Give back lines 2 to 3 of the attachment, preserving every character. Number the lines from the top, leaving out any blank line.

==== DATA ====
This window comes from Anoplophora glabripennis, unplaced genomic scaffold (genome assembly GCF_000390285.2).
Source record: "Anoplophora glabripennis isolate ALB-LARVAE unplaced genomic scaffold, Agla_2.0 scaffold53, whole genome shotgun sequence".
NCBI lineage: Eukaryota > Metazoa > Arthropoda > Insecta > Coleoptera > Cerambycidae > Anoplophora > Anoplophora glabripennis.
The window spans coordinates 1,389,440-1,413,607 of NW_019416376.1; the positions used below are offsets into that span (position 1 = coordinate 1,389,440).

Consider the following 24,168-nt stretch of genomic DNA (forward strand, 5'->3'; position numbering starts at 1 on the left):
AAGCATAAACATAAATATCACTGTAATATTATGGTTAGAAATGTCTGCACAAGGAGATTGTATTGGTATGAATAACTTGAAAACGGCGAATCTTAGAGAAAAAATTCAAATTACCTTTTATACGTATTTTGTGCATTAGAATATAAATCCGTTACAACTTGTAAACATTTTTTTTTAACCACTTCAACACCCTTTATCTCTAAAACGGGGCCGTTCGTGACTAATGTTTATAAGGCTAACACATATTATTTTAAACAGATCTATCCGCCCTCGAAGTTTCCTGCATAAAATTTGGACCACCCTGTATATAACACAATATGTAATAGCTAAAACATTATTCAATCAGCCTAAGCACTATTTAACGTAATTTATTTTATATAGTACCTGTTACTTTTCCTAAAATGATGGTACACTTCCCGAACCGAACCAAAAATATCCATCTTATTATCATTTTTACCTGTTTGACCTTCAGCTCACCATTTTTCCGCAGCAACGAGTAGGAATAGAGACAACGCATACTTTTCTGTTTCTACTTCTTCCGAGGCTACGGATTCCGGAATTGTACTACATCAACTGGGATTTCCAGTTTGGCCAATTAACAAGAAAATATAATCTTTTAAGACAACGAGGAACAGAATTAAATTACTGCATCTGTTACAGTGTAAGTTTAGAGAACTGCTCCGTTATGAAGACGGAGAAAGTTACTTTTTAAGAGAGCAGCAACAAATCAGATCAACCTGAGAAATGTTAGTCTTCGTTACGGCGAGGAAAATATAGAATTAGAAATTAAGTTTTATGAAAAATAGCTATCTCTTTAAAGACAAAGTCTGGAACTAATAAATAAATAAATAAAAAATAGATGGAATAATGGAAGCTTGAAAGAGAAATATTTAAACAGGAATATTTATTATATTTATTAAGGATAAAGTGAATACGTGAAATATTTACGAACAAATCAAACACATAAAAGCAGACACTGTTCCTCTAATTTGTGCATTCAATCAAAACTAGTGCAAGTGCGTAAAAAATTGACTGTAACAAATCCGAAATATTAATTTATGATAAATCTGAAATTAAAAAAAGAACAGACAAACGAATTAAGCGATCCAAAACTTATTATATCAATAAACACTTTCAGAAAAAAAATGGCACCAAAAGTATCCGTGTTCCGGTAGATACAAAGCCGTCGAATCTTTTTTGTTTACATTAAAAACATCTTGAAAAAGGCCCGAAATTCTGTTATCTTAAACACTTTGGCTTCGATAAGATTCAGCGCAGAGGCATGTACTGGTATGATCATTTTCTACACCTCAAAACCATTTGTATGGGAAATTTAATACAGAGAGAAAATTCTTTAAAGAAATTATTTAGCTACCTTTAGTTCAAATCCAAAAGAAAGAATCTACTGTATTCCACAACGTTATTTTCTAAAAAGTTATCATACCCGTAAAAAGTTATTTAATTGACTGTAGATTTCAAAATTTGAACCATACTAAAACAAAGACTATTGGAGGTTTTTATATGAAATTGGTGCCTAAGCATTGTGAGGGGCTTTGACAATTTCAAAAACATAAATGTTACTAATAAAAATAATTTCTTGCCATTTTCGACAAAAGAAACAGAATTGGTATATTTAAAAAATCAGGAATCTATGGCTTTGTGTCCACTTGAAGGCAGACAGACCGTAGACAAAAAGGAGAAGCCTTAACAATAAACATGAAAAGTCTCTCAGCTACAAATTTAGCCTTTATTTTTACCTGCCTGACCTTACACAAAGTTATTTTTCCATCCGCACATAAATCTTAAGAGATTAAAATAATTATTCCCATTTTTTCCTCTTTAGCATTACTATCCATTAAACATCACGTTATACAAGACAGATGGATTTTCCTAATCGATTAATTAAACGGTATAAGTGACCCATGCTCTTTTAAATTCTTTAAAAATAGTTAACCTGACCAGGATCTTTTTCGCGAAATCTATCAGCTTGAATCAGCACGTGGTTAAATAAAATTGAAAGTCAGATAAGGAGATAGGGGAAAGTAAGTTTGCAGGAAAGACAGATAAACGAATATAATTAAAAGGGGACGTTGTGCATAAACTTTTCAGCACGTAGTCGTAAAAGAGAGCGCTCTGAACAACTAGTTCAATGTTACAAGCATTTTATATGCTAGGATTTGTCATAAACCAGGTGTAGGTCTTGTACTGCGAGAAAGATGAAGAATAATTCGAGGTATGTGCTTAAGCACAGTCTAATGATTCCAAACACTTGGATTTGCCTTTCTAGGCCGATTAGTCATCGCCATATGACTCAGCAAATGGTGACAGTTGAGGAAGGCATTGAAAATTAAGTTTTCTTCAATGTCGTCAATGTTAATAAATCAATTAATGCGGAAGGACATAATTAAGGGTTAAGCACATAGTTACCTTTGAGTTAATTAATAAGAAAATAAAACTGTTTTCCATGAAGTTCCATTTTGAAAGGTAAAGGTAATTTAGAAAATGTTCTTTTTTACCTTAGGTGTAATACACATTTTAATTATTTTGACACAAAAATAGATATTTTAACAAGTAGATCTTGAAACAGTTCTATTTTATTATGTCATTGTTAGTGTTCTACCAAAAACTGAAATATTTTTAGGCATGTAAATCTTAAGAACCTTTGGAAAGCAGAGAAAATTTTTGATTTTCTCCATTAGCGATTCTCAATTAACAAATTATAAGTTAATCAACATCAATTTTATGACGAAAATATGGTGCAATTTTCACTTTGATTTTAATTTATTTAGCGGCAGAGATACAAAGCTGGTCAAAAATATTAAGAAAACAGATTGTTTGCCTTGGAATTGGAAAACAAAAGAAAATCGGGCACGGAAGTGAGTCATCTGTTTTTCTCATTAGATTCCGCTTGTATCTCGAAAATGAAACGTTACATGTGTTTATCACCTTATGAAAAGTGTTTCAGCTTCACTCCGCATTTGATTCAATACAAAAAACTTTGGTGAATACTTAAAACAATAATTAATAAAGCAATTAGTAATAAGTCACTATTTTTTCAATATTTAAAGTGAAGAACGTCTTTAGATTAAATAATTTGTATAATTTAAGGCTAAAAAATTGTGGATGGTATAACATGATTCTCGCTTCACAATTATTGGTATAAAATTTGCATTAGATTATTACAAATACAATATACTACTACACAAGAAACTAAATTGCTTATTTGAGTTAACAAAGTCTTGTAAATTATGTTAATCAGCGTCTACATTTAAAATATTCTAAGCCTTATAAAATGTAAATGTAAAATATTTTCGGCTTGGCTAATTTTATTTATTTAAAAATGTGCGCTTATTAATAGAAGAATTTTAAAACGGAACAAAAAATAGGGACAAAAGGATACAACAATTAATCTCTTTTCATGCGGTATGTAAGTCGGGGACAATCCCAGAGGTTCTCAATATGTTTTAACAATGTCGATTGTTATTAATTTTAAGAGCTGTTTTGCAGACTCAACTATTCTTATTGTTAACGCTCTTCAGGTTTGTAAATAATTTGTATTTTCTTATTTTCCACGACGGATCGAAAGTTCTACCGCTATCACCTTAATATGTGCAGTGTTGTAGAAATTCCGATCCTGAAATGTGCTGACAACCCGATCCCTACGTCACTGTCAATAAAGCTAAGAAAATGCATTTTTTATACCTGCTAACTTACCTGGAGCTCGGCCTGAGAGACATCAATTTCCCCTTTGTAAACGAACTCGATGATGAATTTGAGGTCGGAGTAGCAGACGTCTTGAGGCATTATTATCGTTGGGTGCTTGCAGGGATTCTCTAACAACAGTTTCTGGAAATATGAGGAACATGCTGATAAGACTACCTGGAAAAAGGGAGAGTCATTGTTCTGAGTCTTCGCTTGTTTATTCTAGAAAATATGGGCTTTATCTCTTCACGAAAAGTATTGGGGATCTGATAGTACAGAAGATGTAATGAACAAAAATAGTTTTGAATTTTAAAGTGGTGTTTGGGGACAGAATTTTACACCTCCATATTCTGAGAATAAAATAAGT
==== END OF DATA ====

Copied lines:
Source record: "Anoplophora glabripennis isolate ALB-LARVAE unplaced genomic scaffold, Agla_2.0 scaffold53, whole genome shotgun sequence".
NCBI lineage: Eukaryota > Metazoa > Arthropoda > Insecta > Coleoptera > Cerambycidae > Anoplophora > Anoplophora glabripennis.